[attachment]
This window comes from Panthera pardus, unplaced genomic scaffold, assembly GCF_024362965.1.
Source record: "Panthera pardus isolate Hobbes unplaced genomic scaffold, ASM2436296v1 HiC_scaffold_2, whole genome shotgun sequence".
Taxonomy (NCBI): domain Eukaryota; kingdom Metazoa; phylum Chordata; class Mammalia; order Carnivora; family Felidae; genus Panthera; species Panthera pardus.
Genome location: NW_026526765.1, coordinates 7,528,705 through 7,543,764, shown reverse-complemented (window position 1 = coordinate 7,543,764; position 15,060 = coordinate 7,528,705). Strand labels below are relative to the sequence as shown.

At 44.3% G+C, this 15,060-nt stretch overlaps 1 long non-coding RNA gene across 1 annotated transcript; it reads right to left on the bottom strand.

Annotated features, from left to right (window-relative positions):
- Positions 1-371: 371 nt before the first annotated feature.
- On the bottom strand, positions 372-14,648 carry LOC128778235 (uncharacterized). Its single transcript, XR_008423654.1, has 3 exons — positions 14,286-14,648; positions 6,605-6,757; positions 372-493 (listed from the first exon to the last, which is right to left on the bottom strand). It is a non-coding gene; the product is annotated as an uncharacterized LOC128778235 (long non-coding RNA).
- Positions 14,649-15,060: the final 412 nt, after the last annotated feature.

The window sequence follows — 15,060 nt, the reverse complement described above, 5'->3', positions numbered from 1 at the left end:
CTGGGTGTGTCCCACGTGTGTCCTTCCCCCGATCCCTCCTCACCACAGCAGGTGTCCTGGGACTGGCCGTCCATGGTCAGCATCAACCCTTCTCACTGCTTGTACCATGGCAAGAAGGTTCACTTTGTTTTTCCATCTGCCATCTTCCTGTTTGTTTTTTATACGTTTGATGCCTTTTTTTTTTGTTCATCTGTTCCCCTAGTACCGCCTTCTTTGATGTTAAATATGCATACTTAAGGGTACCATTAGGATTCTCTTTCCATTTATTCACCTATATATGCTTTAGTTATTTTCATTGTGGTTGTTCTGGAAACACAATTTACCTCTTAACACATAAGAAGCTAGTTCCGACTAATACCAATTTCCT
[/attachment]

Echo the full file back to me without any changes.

This window comes from Panthera pardus, unplaced genomic scaffold, assembly GCF_024362965.1.
Source record: "Panthera pardus isolate Hobbes unplaced genomic scaffold, ASM2436296v1 HiC_scaffold_2, whole genome shotgun sequence".
Taxonomy (NCBI): domain Eukaryota; kingdom Metazoa; phylum Chordata; class Mammalia; order Carnivora; family Felidae; genus Panthera; species Panthera pardus.
Genome location: NW_026526765.1, coordinates 7,528,705 through 7,543,764, shown reverse-complemented (window position 1 = coordinate 7,543,764; position 15,060 = coordinate 7,528,705). Strand labels below are relative to the sequence as shown.

At 44.3% G+C, this 15,060-nt stretch overlaps 1 long non-coding RNA gene across 1 annotated transcript; it reads right to left on the bottom strand.

Annotated features, from left to right (window-relative positions):
- Positions 1-371: 371 nt before the first annotated feature.
- On the bottom strand, positions 372-14,648 carry LOC128778235 (uncharacterized). Its single transcript, XR_008423654.1, has 3 exons — positions 14,286-14,648; positions 6,605-6,757; positions 372-493 (listed from the first exon to the last, which is right to left on the bottom strand). It is a non-coding gene; the product is annotated as an uncharacterized LOC128778235 (long non-coding RNA).
- Positions 14,649-15,060: the final 412 nt, after the last annotated feature.

The window sequence follows — 15,060 nt, the reverse complement described above, 5'->3', positions numbered from 1 at the left end:
CTGGGTGTGTCCCACGTGTGTCCTTCCCCCGATCCCTCCTCACCACAGCAGGTGTCCTGGGACTGGCCGTCCATGGTCAGCATCAACCCTTCTCACTGCTTGTACCATGGCAAGAAGGTTCACTTTGTTTTTCCATCTGCCATCTTCCTGTTTGTTTTTTATACGTTTGATGCCTTTTTTTTTTGTTCATCTGTTCCCCTAGTACCGCCTTCTTTGATGTTAAATATGCATACTTAAGGGTACCATTAGGATTCTCTTTCCATTTATTCACCTATATATGCTTTAGTTATTTTCATTGTGGTTGTTCTGGAAACACAATTTACCTCTTAACACATAAGAAGCTAGTTCCGACTAATACCAATTTCCT